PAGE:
Portsmouth Council Tax Bands (All 8 Bands With Charge)
This blog will cover the topic “Portsmouth council tax bands.” It will talk in detail about the specific procedure of council tax payment in the Portsmouth Borough council. It will cover all the council tax bands and their charges according to the Portsmouth Borough council.
Portsmouth council tax bands
The general division of council tax bands all across the United Kingdoms is into 8 Bands, from A to H, Band A being the lowest while Band H being the highest. The average Bands in the Portsmouth Council are Band B homes, and thus they pay £1,416.93. The maximum council tax collected by the Portsmouth council is usually from Band B.
Portsmouth City Council
The Portsmouth City Council is a Unitary Authority in England, with approximately 92,888 residential properties under council tax, and about 5,949 commercial properties under Business rates.
The website of the council states council tax to be a property based charge that gives only one bill for every household. It provides
Portsmouth Band Charges for 2021-22
Portsmouth Borough Council Tax Bands are calculated as per the price the respective properties had in April 1991, and not their worth today. This price is decided by the Valuation Office Agency.
The value of all the eight Bands in Portsmouth Borough Council Tax Bands are as follows:
- Band A up to, and including £40,000
- Band B between £40,001 and £52,000
- Band C between £52,001 and £68,000
- Band D between £68,001 and £88,000
- Band E between £88,001 and £120,000
- Band F between £120,001 and £160,000
- Band G between £160,001 and £320,000
- Band H more than £320,000
The following are the council tax charges for each of the corresponding council tax bands in Portsmouth:
Financial year 2021-22
- Band A : £1,214.50
- Band B : £1,416.93
- Band C : £1,619.34
- Band D : £1,821.76
- Band E : £2,226.59
- Band F : £2,631.43
- Band G : £3,036.26
- Band H : £3,643.52
As is clear with these rates, Band A is for the cheapest properties and charges the least, while Band H is for the most expensive properties and it charges the most.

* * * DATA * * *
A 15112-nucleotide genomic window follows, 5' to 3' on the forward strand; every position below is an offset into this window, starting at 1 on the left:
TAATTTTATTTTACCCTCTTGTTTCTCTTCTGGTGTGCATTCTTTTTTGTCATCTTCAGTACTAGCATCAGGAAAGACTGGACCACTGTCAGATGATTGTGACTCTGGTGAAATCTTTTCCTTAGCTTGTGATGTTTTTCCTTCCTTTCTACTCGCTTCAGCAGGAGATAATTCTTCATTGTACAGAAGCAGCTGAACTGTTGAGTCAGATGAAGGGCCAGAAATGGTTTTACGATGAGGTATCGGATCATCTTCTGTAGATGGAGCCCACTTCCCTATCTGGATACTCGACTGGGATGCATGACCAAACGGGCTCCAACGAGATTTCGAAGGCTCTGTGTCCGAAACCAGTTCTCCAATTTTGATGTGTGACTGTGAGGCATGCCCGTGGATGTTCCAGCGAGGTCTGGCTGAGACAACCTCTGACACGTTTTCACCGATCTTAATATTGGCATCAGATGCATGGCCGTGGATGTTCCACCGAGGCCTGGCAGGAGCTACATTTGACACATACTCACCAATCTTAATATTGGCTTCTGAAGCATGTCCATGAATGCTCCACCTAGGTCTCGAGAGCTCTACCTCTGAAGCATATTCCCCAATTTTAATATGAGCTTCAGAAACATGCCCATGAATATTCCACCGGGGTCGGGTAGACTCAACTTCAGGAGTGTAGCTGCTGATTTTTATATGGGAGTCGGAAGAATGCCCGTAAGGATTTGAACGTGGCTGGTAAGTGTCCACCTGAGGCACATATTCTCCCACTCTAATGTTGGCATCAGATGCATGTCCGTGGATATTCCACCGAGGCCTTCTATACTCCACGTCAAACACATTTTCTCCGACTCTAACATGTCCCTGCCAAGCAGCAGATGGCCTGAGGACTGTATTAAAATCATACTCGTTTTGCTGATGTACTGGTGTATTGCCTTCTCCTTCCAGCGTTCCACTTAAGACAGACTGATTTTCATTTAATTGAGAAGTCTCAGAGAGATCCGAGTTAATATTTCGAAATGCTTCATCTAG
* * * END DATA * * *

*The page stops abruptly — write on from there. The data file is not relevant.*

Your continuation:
Division of Council tax in Portsmouth
The council tax is used by local councils for various services they provide to the residents of the council area. In Portsmouth, the council uses the tax collected by its residents for the following purposes:
- In education sector, for the care of children and families
- Used in local communities and for various central services
- To keep the community safe
- To develop the city and its culture
- Towards protecting environment, against climate change threats
- Used for health and wellbeing of its citizens, and for social care
- Used towards housing facilities, and providing options to homeless people and to prevent homelessness
- For leadership
- Used by the licensing committee
- Used by the branch of planning and policy development
- Towards regulating traffic and maintaining and developing transport
- Used in place of any other income and expenditure requirement.
How council tax is calculated
Your council tax is calculated by the Portsmouth Borough council based upon the size, location etc. of your property, and your living circumstances.
At first, the council taxes were calculated using the rental value of your home, but now that is done based upon the council tax band your property is in.
There are online portals for Portsmouth council which provide you means to calculate your council tax by entering the band in which your property is, and the time period from which you have been staying at the property.